Books & Review
Updated: Dec 02, 2015 08:00 AM EST

Frankfurt Book Fair 2014

FRANKFURT AM MAIN, GERMANY - OCTOBER 09: A visitor looks at a display of books of Haruki Murakami at the 2014 Frankfurt Book Fair (Frankfurter Buchmesse) on October 9, 2014 in Frankfurt, Germany. The 2014 fair, which is among the world's largest book fairs, will be open to the public from October 8-12.
(Photo : Hannelore Foerster/Getty Images)

Japanese literary laureate Haruki Murakami isn't very fond of publicity and appearances, making the incident of the publishing of the author's teenage reading list without permission an all the more greater issue for Japan Library Association.

Just recently, the group blasted The Kobe Shimbun for publishing an article without seeking consent first about the titles the Nobel Literature candidate checked out from Hyogo Prefectural Kobe High School as a young student.

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"Disclosing the records of what books were read by a user, without the individual's consent, violates the person's privacy," Japan Library Association said in a statement picked up by NDTV. It added that the newspaper should have approached concerned authorities prior to the publishing or the making of the story.

Even if the newspaper followed a proper process in acquiring Murakami's old library cards, the group said that it still isn't right publishing them for the world to see.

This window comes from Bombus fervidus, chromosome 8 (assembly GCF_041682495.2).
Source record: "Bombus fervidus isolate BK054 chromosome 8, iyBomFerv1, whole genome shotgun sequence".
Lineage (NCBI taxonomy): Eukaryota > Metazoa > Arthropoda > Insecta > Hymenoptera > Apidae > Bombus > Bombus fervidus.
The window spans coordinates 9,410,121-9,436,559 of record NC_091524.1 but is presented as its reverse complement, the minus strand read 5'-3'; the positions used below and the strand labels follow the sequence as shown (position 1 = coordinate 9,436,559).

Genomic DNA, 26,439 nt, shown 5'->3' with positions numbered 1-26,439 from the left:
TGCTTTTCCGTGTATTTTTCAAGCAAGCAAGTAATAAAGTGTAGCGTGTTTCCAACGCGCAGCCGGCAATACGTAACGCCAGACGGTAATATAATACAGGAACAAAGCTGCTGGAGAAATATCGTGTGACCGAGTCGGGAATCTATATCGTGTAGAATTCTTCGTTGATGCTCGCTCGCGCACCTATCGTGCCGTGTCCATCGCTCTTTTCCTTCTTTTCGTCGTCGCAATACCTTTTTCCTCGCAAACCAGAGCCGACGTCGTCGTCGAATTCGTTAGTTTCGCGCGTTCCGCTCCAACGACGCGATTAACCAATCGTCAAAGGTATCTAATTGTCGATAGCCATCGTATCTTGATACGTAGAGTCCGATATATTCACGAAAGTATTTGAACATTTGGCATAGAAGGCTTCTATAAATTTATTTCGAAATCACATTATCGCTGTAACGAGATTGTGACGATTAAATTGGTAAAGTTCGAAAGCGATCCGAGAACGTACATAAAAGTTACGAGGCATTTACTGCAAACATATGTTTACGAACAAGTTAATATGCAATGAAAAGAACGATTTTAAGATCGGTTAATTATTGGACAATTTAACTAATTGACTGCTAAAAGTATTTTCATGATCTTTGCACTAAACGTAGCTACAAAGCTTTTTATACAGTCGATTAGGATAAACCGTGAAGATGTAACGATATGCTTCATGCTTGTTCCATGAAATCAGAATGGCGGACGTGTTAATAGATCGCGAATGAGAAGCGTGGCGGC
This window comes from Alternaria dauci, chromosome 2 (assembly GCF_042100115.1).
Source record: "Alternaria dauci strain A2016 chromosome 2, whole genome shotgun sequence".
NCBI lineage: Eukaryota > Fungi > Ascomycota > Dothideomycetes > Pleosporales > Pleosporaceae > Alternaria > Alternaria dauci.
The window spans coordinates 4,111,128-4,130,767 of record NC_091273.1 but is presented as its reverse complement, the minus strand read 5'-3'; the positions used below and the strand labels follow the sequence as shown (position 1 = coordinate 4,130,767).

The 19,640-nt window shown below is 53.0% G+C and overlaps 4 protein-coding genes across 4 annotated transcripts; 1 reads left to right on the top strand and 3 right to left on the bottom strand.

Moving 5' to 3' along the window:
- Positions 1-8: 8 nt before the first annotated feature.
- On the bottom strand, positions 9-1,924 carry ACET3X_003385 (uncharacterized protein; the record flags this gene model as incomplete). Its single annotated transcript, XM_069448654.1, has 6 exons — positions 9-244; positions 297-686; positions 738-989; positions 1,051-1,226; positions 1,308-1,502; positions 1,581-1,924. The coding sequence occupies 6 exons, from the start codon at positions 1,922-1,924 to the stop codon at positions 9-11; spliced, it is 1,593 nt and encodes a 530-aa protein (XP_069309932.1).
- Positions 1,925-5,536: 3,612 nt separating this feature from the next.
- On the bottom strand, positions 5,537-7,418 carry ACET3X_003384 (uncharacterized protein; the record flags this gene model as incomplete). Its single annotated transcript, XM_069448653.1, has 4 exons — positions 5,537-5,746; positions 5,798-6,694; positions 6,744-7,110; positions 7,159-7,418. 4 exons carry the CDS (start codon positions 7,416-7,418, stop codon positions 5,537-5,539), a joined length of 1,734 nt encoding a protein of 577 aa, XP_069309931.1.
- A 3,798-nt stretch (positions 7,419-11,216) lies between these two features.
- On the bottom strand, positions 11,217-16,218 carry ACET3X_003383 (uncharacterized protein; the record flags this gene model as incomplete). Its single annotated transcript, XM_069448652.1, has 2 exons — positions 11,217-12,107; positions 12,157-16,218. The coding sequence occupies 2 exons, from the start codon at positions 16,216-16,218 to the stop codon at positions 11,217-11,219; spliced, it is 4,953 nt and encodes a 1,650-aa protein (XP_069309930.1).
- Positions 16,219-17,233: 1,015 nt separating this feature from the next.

"It is not right if people cannot use a library free from anxiety," Yasuhiro Nishigochi, the chairman of the committee for intellectual freedom in libraries, further said.

According to Telegraph, The Kobe Shimbun got hold of the library cards after a volunteer in Murakami's alma mater happened upon the library cards that were found slipped in three olds books and immediately contacted the newspaper. Each of the cards revealed that they were once borrowed by young Murakami.

These very books, as it turns out, are lined up to be disposed of by Murakami's old school, who, in the midst of issue, apologized for the leaked information on the reading endeavors of Murakami way before he went on to become one of Japan's most precious literary gem and an author of bestselling books like "Norwegian Wood" and "The Wind-Up Bird Chronicle."

On the other hand, The Kobe Shimbun assistant managing editor Hideaki Ono sticked by the newspaper's decision and responded to Japan Library Association saying that the article "has high public benefit." "Mr. Murakami is a person whose work and how he developed his literature are a subject for scholarly study," she said.

"He is known to have profound knowledge of British and American literature. But (the cards) showed he also explored French literature in his younger days. We believed these facts are of high public interest," Ono went on to say.

The Kobe Shimbun story revealed that Murakami borrowed books by French writer Joseph Kessel, whose most notable work is "Belle de Jour." The book tells the story of how a dry marriage compelled young wife Séverine Sérizy to become a prostitute to sate her sexual cravings her husband Pierre fails to provide.

The book was published in 1928 and was made into a film in 1928 starring Catherine Deneuve.

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